Each collectible adds 50 to the player’s money.
Collectibles are very similar to enemies. An array of collectibles are assigned to each room. Each collectible has an x,y position and a height and width. Also, each collectible has an animation frame, which I have set to loop from 0 to 30. I created a simple collectible model in Blender, which rotates in 30 frames. Actually, it rotates half way every 30 frames, but it should not be noticeable since the collectible is symmetric on the Y-axis (at least I tried to make it that way). What makes a collectible different is that projectiles don’t collide with collectibles, and collectibles have a value that gets assigned to the player when the player collides with the collectible. Unlike an enemy, the collectible “dies” when the player collides with it. For now, my simple collectible will add money to the player when acquired, but my collectible can be extended later to produce various types of effects.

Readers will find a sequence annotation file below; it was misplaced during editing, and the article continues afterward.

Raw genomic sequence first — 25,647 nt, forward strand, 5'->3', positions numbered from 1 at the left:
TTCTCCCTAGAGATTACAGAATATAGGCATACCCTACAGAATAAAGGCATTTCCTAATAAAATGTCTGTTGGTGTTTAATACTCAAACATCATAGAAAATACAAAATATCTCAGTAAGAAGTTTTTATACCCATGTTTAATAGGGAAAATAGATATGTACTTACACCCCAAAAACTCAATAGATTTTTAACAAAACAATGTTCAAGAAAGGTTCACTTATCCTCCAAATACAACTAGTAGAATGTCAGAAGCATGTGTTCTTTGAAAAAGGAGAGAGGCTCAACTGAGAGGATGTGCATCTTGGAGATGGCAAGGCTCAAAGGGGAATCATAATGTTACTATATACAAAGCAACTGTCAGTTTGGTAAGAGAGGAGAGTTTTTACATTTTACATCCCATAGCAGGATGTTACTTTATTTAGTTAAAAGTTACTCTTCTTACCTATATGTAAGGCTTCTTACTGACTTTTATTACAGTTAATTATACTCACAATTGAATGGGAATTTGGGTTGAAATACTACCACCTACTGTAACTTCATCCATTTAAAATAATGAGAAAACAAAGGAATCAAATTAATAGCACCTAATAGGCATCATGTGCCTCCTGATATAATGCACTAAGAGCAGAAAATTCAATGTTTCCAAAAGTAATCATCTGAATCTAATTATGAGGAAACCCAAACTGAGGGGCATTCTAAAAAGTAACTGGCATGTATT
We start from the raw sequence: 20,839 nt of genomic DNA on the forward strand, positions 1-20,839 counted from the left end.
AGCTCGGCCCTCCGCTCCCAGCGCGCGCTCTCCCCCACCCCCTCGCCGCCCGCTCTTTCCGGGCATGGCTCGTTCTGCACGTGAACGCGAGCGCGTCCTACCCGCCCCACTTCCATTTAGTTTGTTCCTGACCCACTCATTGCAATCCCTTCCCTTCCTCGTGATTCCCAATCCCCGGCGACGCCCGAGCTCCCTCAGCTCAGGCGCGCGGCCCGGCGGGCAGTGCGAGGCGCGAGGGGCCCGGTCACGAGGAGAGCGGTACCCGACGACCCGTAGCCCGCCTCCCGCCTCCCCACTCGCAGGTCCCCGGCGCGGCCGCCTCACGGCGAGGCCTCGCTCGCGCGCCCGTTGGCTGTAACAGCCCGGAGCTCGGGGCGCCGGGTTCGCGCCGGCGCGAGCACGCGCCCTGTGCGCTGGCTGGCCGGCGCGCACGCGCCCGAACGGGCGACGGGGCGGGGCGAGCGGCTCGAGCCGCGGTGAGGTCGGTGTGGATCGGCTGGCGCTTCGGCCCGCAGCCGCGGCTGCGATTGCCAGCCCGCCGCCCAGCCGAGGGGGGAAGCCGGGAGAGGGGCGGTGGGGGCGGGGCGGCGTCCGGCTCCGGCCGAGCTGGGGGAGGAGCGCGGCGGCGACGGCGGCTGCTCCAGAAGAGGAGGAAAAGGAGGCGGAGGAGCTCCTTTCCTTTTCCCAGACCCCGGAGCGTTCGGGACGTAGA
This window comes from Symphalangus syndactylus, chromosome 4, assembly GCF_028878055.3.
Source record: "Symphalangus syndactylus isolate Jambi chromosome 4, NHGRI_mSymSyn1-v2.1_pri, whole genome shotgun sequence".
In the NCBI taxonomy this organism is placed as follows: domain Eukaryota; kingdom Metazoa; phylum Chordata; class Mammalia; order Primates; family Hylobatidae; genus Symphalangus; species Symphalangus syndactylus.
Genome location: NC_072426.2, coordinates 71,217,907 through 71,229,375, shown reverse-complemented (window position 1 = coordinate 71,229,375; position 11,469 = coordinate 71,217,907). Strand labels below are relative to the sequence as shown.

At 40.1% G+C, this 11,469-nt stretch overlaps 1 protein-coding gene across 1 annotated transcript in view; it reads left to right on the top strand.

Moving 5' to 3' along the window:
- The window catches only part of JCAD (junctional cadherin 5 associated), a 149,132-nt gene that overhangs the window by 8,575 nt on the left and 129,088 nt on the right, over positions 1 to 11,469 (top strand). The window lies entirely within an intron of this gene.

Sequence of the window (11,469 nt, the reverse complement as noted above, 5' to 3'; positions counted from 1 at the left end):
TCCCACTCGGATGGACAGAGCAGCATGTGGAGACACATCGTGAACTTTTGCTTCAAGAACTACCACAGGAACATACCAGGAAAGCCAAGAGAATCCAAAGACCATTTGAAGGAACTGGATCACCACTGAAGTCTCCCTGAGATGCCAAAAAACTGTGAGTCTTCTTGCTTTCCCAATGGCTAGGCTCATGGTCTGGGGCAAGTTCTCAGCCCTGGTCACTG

Handling collision detection for collectibles was also very similar to handling collision for enemies. I created a method in the Player class which takes the room collectibles as a parameter. It loops through all the collectibles, and if the player collides with one then it adds 50 money (I’m calling FLOPS) and sets the collectibles “alive” flag to false. I made one change in the structure for a collectible, where the location and size are contained in a Rectangle object. For enemies I used two Vector2 objects for position and size. The major difference is that the Rectangle uses all int values and the Vector2 uses floats. The int values makes coding a little easier, since the floats have to be casted to int values for storing those values in a Rectangle object for calculating a collision. I could write my own collision method using floats, but the Rectangle “Intersects” method seems to do the job well. Finally, I had the World call update on all collectibles in the current room and two adjacent rooms, so that the animation frame value increments for each frame.